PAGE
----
4. 4.

    SISACACIA: a program developed for Black Wattle (Acacia mearnsii). All default input parameters of the program were maintained, and the productivities were simulated for 16, 18, and 20 m (dominant height at age 7 years). The computer simulations were conducted with an initial density of 2000 trees ha−1, without thinning, and we assumed a silvicultural rotation of 7 years. These are the standards for Acacia management in the country.

     
Based on these parameters, we calculated the volume MAI by genus/species as follows in Table 1.
Table 1

Commercial volume (MAI) over four cm at the smaller end, estimated by EMBRAPA’s growth and yield simulators for the main tree genera/species planted in Brazil

Genus/species

Commercial volume MAI (m3 ha−1 years−1)

Low

Medium

High

Eucalyptus a

36

42

48

Pinus taeda

22

27

32

Tectona grandis

13

17

22

Acacia mearnsii

20

25

31

a E. grandis/urograndis

Since there is no information on the age structure of forest plantations in Brazil, a uniform rectangular distribution was assumed, i.e., all age classes, from 1 year to the age of rotation, have the same area. Thus, the planted area was divided into n parts corresponding to each age, from zero (clear-cut or just-planting) to the rotation age. An additional age class was created to represent any stands older than the age of rotation, with a mean age of 12 years for Eucalypt, 25 years for Pine, 20 years for Teak, and 10 years for Black Wattle. This is an empirically valid assumption for Brazilian plantations.

The volume yields per hectare calculated from the simulations were then multiplied by the areas of each genus/species. In the case of the other species, it was considered that 50% are managed under a multiple-use regime (represented by Teak) and 50% under a pulpwood management regime (represented by Black Wattle). Low productivity was assumed for the period 1990–2000, reflecting the lower technological level during that time. The arithmetic mean of the low and medium productivities was applied for 2000–2010, and the mean of the high and medium productivities was adopted from 2011 onwards, reflecting the breeding techniques that were recently developed.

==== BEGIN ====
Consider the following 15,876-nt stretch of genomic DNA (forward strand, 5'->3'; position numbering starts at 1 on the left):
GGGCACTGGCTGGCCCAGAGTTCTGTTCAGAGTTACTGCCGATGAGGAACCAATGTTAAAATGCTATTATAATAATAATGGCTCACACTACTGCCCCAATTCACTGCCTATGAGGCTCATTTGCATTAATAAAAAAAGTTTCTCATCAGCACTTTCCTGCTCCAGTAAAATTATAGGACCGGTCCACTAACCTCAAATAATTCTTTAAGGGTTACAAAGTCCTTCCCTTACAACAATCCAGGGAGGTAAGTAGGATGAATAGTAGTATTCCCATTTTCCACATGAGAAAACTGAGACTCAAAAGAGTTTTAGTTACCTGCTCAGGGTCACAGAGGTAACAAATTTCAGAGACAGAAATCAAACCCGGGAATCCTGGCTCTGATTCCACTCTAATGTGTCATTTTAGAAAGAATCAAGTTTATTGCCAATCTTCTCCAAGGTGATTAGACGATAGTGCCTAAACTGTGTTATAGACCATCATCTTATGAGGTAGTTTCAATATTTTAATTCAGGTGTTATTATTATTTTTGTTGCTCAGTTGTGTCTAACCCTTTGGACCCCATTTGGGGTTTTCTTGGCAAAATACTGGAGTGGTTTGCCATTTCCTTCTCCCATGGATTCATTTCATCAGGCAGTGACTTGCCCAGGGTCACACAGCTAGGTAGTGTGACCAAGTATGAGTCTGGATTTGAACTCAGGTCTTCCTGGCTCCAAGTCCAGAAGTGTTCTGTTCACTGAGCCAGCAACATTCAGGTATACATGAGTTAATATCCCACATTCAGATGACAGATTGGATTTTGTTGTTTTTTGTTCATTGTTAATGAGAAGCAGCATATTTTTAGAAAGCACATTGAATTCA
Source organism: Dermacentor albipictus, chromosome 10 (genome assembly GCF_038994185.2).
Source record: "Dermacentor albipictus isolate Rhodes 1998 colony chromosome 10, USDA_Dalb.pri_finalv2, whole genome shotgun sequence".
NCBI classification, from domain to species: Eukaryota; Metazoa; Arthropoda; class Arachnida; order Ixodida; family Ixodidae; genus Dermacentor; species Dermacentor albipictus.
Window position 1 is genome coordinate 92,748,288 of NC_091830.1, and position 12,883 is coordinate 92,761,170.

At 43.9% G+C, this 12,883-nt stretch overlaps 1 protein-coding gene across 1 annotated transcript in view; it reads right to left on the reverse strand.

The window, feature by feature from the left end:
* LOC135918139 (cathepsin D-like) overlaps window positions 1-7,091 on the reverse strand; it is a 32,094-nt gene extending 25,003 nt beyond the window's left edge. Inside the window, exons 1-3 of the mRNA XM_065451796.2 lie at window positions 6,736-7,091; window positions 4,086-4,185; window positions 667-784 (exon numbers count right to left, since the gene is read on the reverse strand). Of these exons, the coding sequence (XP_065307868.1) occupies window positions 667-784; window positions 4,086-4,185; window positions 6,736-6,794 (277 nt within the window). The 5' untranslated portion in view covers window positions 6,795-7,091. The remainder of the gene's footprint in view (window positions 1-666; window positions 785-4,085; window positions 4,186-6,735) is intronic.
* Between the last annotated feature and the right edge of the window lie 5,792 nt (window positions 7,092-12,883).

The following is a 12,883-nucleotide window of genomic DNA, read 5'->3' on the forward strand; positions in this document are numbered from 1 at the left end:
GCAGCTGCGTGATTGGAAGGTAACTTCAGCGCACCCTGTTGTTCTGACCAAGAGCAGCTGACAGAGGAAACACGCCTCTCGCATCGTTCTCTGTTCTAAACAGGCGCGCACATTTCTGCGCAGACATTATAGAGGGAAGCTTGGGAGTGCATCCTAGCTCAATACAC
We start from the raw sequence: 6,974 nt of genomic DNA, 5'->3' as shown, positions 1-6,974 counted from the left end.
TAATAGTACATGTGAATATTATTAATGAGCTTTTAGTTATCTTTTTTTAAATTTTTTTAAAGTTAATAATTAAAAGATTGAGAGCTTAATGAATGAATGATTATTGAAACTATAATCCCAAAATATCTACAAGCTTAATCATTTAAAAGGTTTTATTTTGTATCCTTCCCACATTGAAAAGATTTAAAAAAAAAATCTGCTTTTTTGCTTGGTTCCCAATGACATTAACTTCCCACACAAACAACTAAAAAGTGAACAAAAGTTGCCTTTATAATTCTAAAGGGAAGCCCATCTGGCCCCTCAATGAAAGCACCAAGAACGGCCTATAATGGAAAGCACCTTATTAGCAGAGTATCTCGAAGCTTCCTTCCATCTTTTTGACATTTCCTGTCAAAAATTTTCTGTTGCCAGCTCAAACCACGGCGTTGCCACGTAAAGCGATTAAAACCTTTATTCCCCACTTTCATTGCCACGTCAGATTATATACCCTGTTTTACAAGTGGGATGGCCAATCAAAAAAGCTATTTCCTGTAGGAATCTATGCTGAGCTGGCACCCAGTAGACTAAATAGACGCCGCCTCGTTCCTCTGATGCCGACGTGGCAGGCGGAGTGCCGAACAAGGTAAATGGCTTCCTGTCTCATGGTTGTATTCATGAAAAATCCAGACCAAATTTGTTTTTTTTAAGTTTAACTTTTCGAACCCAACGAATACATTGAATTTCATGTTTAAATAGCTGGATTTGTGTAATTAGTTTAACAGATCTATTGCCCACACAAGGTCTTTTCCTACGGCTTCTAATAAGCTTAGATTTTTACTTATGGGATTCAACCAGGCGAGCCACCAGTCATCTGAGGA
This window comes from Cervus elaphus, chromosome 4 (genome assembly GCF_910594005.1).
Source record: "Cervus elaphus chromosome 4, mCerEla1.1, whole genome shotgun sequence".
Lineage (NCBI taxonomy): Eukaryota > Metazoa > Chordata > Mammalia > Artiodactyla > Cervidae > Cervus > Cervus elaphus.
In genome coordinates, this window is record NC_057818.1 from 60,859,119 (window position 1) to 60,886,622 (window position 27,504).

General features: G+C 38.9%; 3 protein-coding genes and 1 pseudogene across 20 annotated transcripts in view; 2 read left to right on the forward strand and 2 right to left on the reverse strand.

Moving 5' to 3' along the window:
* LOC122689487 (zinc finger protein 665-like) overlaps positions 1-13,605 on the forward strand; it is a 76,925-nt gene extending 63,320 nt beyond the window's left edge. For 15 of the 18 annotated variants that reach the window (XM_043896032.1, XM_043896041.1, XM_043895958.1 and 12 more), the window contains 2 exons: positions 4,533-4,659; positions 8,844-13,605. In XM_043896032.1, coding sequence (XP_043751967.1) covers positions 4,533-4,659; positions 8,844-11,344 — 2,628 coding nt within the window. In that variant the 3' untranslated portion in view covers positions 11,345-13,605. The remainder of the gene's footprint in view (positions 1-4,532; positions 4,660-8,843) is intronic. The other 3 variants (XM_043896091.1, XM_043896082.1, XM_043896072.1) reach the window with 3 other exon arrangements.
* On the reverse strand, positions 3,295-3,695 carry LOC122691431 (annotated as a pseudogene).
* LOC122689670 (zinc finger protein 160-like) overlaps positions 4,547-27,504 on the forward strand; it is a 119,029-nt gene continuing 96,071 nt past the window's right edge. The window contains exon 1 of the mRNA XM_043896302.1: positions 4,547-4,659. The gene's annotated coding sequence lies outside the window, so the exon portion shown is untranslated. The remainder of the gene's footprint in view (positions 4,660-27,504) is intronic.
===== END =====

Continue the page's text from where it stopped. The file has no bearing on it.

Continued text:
Biomass estimation

The total dry biomass (above and below ground) stocked in forest plantations was estimated by the application of the corresponding basic wood density (BWD) and biomass expansion factors (BEF) to obtain aboveground biomass (AGB), and the root-to-shoot ratio (R) for estimating belowground biomass (BGB). BWD converts the stem volume into trunk biomass or weight (t), BEF expands it to the whole aerial compartment, and R considers the root fraction (Eqs. 1, 2, 3, 4, 5, 6):
$$B = V*BWD*BEF*(1 + R)$$
(1)
where: \(B\) = dry total biomass (t ha−1); \(V\) = commercial stem volume (m3 ha−1); \(BWD\) = basic wood density (t m−3);
$$BEF = {\text{ biomass expansion factor }} = \frac{AGB}{{B_{stem} }}\left( {\text{dimensionless}} \right)$$